“Surf Nazis Must Die” (1987, Troma Films) A future California falls into lawlessness following a cataclysmic earthquake, and from the rubble rises a new Nazi regime (which includes LA Beat alumnus Michael Sonye) which aims to rule the beaches (and specifically Redondo, Seal, and Long Beaches). However, their plans for beach domination are upended by the gun-toting, cigar-smoking mother (Gail Neely) of one of their murder victims. “Surf Nazis” is, like most of Troma’s films, an intentional goof that revels in its technical non-profiencies and gleefully toes the line between offensive and look-at-my-chewed-up-food silliness. “Surf Nazis” either amuses or annoys, though the company attempts to court favor in the former direction with their hi-def Blu-ray: included are interviews with and commentary by director Peter George (from the Projection Booth podcast) and deleted footage, as well as various gags, short films, and grotty PSAs from Troma chief Lloyd Kaufman (including a plug for his 1998 autobiography), who also lambastes mainstream companies and media platforms for their high-handed treatment of Troma.
“Ghostriders” (1987, MVD Visual) The ghosts of outlaws executed in the 19th century return to the present day to plague the grandson of the hardshell preacher (stuntman Bill Shaw) who sent them to their graves. Returns are limited in this independent regional horror-Western lensed in Texas: bullets can take down the undead outlaws, which turns “Ghostriders” into a series of repetitive shoot-outs and sieges. However, Cori Powell is a resourceful female hero, and the extras on MVD’s Blu-ray – commentary with the cinematographer/producer and writer/producer and two making-of docs (new and vintage) – offer a more compelling story about the daily uphill battles faced by low-budget/indie filmmakers. Various promotional items – trailers, behind-the-scenes photos – round out the disc.
“The Unhealer” (2021, Scream Factory) School bullies who target teenager Elijah Nelson for various shortcomings – not the least of which is the eating disorder pica, which makes him compulsively eat non-food items like plastic and paper – come to regret their choice when a faith healer (Lance Henriksen) inadvertently gives him the supernatural ability to make his abusers feel the same pain they inflict on him. Supernatural revenge thriller travels along very familiar territory – its borrowed beats, from “Carrie” to “Stranger Things” and “Brightburn,” are fairly telegraphed throughout – though the pica angle is certainly unique, and the source of Nelson’s powers – stolen Native American artifacts- expands the film’s horizons beyond its predominately Anglo cast and setting and gives solid Native players like Adam Beach and Branscombe Richard some screen time. Available on Blu-ray and various digital and cable platforms.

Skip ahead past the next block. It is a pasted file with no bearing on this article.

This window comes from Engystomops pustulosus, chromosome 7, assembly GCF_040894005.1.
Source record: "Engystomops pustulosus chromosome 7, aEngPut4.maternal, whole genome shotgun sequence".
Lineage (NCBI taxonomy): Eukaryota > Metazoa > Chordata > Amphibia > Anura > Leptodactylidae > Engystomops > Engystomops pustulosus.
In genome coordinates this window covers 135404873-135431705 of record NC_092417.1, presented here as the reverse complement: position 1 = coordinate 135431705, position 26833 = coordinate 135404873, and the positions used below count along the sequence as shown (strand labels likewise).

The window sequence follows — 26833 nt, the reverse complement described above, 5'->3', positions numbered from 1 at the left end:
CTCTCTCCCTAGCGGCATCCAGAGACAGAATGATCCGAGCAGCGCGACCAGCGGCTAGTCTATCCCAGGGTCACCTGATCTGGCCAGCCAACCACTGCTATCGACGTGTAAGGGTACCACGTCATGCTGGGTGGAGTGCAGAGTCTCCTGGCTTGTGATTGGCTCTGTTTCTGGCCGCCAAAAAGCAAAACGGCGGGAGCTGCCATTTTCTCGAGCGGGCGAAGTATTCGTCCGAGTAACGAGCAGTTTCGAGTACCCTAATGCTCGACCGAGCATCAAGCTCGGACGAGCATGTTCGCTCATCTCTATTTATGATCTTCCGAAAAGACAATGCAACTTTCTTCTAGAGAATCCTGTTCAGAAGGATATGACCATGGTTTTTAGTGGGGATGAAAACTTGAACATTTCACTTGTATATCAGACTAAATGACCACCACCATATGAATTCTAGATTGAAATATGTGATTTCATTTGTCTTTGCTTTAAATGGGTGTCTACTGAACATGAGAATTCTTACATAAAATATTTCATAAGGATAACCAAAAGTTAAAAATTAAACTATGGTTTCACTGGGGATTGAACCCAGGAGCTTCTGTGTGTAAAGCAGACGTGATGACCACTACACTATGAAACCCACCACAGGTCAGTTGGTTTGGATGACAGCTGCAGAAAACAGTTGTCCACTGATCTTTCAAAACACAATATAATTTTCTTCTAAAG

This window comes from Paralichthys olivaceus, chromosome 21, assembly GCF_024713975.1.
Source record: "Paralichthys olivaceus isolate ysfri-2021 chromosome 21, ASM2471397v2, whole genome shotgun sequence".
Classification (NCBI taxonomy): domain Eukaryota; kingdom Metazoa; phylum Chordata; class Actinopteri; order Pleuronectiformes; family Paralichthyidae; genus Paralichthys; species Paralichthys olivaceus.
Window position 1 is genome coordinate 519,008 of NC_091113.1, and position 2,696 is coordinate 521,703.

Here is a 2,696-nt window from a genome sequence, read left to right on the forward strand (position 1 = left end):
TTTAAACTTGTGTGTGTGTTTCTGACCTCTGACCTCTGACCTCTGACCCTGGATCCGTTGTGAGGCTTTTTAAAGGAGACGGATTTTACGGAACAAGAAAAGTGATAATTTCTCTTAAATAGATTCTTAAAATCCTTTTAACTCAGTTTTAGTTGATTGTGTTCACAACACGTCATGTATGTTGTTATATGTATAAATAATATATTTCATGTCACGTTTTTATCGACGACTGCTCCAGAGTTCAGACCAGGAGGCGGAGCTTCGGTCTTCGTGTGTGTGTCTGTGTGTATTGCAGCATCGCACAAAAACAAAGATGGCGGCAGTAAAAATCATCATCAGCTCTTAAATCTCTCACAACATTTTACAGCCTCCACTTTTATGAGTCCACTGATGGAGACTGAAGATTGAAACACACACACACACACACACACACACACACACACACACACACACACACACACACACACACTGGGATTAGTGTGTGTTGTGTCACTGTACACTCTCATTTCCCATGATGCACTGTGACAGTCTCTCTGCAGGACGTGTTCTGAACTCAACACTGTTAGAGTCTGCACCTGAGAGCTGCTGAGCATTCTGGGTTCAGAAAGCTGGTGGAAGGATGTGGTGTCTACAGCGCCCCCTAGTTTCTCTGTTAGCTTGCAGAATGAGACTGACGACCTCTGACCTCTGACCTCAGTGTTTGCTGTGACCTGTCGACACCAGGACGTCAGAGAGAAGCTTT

“The Mafu Cage” (Scorpion Releasing, 1978) Portrait of a mutually destructive relationship, with monkeys: a at happiness for repressed Lee Grant with fellow Griffith Observatory employee James Olson doesn’t stand a chance in the face of her sister, Cissy (Carol Kane), a mental and emotional wreck whose obsession with African culture, apes (which she calls “mafus,” and obtains from Will Geer at Tippi Hedren’s Shambala Preserve in Acton), and Grant collide in gruesome ways. Actress Karen Arthur’s alarming feature baffled a lot of audiences during its brief theatrical release; the confusion may have been over the film’s mood swings, which veer from intimate drama to screaming horror with little warning (animal lovers should note that Kane’s apes do not fare well here). However, the leads carry the heavy weight, with Kane showing heroic commitment to her bizarre character, and the conclusion pays off all the stabs at dark and gloomy material. Scorpion’s Special Edition Blu-ray is, from a visual standpoint, a vast improvement over countless crappy VHS and bootleg editions; it also offers two commentaries – one with Arthur and one with editor Carol Littleton and DP John Bailey – both of which offers a wealth of production anecdotes. Arthur, along with Grant and Kane, are also featured in separate interviews, and the disc is rounded out by production stills and a gallery of alternate titles, which from non-descript (“The Cage”) to borderline perverse (“Deviation”).
“Deadly Games” (1982, Arrow Video) Journalist Jo Ann Harris (now a prolific voice-over artist) returns to her hometown to root out the identity of the masked lunatic that murdered her sister and now works his (or her) way through her former school friends. Little-seen slasher film from writer-director Scott Mansfield refuses to abide by the subgenre’s rules and instead dovetails into various plot tangents – including frequent stops to watch local weirdo Steve Railsback and cop Sam Groom play a horror-themed board game – before delivering not one but two twist endings, one of which plays fast and loose with viewers’ grasp on reality. “Deadly Games” is doggedly offbeat but never dull, and boasts an equally eclectic cast that includes Colleen Camp, June Lockhart (as Harris’s mom), and Dick Butkus, of all people. Arrow’s Blu-ray bundles a new 2K restoration, interviews with co-star Jere Rae-Mansfield and stunt coordinator John Eggett, a wealth of promo material, and even the original script (titled “Who Fell Asleep”).